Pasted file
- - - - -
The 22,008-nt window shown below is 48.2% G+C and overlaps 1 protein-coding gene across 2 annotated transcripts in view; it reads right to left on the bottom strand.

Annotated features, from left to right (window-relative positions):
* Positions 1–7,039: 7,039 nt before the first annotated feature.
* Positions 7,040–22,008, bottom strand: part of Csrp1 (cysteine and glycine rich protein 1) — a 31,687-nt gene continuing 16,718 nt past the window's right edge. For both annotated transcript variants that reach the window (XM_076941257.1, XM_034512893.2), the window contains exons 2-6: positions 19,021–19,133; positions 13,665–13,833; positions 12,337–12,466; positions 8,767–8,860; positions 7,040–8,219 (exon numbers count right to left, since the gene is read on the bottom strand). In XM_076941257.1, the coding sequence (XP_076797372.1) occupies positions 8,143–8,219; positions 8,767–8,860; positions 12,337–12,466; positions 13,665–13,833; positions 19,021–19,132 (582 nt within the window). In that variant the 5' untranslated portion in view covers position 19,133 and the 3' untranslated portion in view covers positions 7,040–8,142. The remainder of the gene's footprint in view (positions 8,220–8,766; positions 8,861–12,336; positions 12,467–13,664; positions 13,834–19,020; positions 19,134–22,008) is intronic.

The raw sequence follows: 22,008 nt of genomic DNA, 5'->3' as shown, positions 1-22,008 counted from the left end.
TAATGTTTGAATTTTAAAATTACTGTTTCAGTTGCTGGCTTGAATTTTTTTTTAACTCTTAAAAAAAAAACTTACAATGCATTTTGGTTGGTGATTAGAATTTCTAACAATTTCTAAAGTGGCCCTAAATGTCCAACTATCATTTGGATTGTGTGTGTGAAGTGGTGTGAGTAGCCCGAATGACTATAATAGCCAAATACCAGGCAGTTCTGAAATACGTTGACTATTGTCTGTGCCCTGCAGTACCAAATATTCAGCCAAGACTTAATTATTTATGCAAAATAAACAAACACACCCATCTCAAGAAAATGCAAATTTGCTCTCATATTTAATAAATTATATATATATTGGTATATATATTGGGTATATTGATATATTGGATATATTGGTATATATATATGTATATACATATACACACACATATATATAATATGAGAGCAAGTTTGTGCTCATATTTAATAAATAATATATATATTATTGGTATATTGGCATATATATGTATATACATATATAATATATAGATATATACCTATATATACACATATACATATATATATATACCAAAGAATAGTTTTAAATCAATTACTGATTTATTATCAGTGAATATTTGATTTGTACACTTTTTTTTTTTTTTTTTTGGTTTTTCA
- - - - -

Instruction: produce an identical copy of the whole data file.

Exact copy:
The 22,008-nt window shown below is 48.2% G+C and overlaps 1 protein-coding gene across 2 annotated transcripts in view; it reads right to left on the bottom strand.

Annotated features, from left to right (window-relative positions):
* Positions 1–7,039: 7,039 nt before the first annotated feature.
* Positions 7,040–22,008, bottom strand: part of Csrp1 (cysteine and glycine rich protein 1) — a 31,687-nt gene continuing 16,718 nt past the window's right edge. For both annotated transcript variants that reach the window (XM_076941257.1, XM_034512893.2), the window contains exons 2-6: positions 19,021–19,133; positions 13,665–13,833; positions 12,337–12,466; positions 8,767–8,860; positions 7,040–8,219 (exon numbers count right to left, since the gene is read on the bottom strand). In XM_076941257.1, the coding sequence (XP_076797372.1) occupies positions 8,143–8,219; positions 8,767–8,860; positions 12,337–12,466; positions 13,665–13,833; positions 19,021–19,132 (582 nt within the window). In that variant the 5' untranslated portion in view covers position 19,133 and the 3' untranslated portion in view covers positions 7,040–8,142. The remainder of the gene's footprint in view (positions 8,220–8,766; positions 8,861–12,336; positions 12,467–13,664; positions 13,834–19,020; positions 19,134–22,008) is intronic.

The raw sequence follows: 22,008 nt of genomic DNA, 5'->3' as shown, positions 1-22,008 counted from the left end.
TAATGTTTGAATTTTAAAATTACTGTTTCAGTTGCTGGCTTGAATTTTTTTTTAACTCTTAAAAAAAAAACTTACAATGCATTTTGGTTGGTGATTAGAATTTCTAACAATTTCTAAAGTGGCCCTAAATGTCCAACTATCATTTGGATTGTGTGTGTGAAGTGGTGTGAGTAGCCCGAATGACTATAATAGCCAAATACCAGGCAGTTCTGAAATACGTTGACTATTGTCTGTGCCCTGCAGTACCAAATATTCAGCCAAGACTTAATTATTTATGCAAAATAAACAAACACACCCATCTCAAGAAAATGCAAATTTGCTCTCATATTTAATAAATTATATATATATTGGTATATATATTGGGTATATTGATATATTGGATATATTGGTATATATATATGTATATACATATACACACACATATATATAATATGAGAGCAAGTTTGTGCTCATATTTAATAAATAATATATATATTATTGGTATATTGGCATATATATGTATATACATATATAATATATAGATATATACCTATATATACACATATACATATATATATATACCAAAGAATAGTTTTAAATCAATTACTGATTTATTATCAGTGAATATTTGATTTGTACACTTTTTTTTTTTTTTTTTTGGTTTTTCA